3. Garon EB, Rizvi NA, Hui R, et al. Pembrolizumab for the treatment of non-small-cell lung cancer. N Engl J Med 2015;372:2018-28. [Crossref] [PubMed]
  4. Gandhi L, Rodríguez-Abreu D, Gadgeel S, et al. Pembrolizumab plus Chemotherapy in Metastatic Non-Small-Cell Lung Cancer. N Engl J Med 2018;378:2078-92. [Crossref] [PubMed]
  5. Malapelle U, Bellevicine C, De Luca C, et al. EGFR mutations detected on cytology samples by a centralized laboratory reliably predict response to gefitinib in non-small cell lung carcinoma patients. Cancer Cytopathol 2013;121:552-60. [Crossref] [PubMed]
  6. Torous VF, Rangachari D, Gallant BP, et al. PD-L1 testing using the clone 22C3 pharmDx kit for selection of patients with non-small cell lung cancer to receive immune checkpoint inhibitor therapy: are cytology cell blocks a viable option? J Am Soc Cytopathol 2018;7:133-41. [Crossref] [PubMed]
  7. Skov BG, Skov T. Paired Comparison of PD-L1 Expression on Cytologic and Histologic Specimens From Malignancies in the Lung Assessed With PD-L1 IHC 28-8pharmDx and PD-L1 IHC 22C3pharmDx. Appl Immunohistochem Mol Morphol 2017;25:453-9. [Crossref] [PubMed]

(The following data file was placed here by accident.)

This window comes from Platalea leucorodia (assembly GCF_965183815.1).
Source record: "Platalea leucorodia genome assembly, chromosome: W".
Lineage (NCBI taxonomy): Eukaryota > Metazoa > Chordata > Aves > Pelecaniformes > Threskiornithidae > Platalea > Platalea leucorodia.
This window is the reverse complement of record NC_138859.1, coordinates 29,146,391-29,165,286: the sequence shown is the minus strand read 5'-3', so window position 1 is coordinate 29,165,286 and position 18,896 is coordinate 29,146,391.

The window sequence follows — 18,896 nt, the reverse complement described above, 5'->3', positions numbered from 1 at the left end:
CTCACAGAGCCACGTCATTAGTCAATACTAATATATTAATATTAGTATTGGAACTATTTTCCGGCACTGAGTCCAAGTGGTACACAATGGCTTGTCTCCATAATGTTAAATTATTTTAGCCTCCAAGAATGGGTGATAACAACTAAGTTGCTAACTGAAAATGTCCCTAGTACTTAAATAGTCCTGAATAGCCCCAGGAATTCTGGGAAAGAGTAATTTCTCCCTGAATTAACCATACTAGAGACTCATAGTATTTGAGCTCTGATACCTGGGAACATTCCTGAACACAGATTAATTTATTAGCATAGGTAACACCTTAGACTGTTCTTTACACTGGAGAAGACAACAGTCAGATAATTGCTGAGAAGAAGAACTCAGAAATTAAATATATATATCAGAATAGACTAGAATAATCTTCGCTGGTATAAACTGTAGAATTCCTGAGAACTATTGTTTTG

8. Stoy SP, Rosen L, Mueller J, et al. Programmed death-ligand 1 testing of lung cancer cytology specimens obtained with bronchoscopy. Cancer Cytopathol 2018;126:122-8. [Crossref] [PubMed]
  9. Russell-Goldman E, Kravets S, Dahlberg SE, et al. Cytologic-histologic correlation of programmed death-ligand 1 immunohistochemistry in lung carcinomas. Cancer Cytopathol 2018;126:253-63. [Crossref] [PubMed]
  10. Malapelle U, Mayo de-Las-Casas C, Rocco D, et al. Development of a gene panel for next-generation sequencing of clinically relevant mutations in cell-free DNA from cancer patients. Br J Cancer 2017;116:802-10. [Crossref] [PubMed]
  11. Tsao MS, Kerr KM, Kockx M, et al. PD-L1 Immunohistochemistry Comparability Study in Real-Life Clinical Samples: Results of Blueprint Phase 2 Project. J Thorac Oncol 2018. [Epub ahead of print]. [Crossref] [PubMed]
Cite this article as: Malapelle U, Iaccarino A, Rossi A. Cytology versus histology for programmed death-ligand 1 expression evaluation in the landscape of non-small cell lung cancer patients selection for immunotherapy. Transl Lung Cancer Res 2018;7(Suppl 3):S221-S224. doi: 10.21037/tlcr.2018.08.09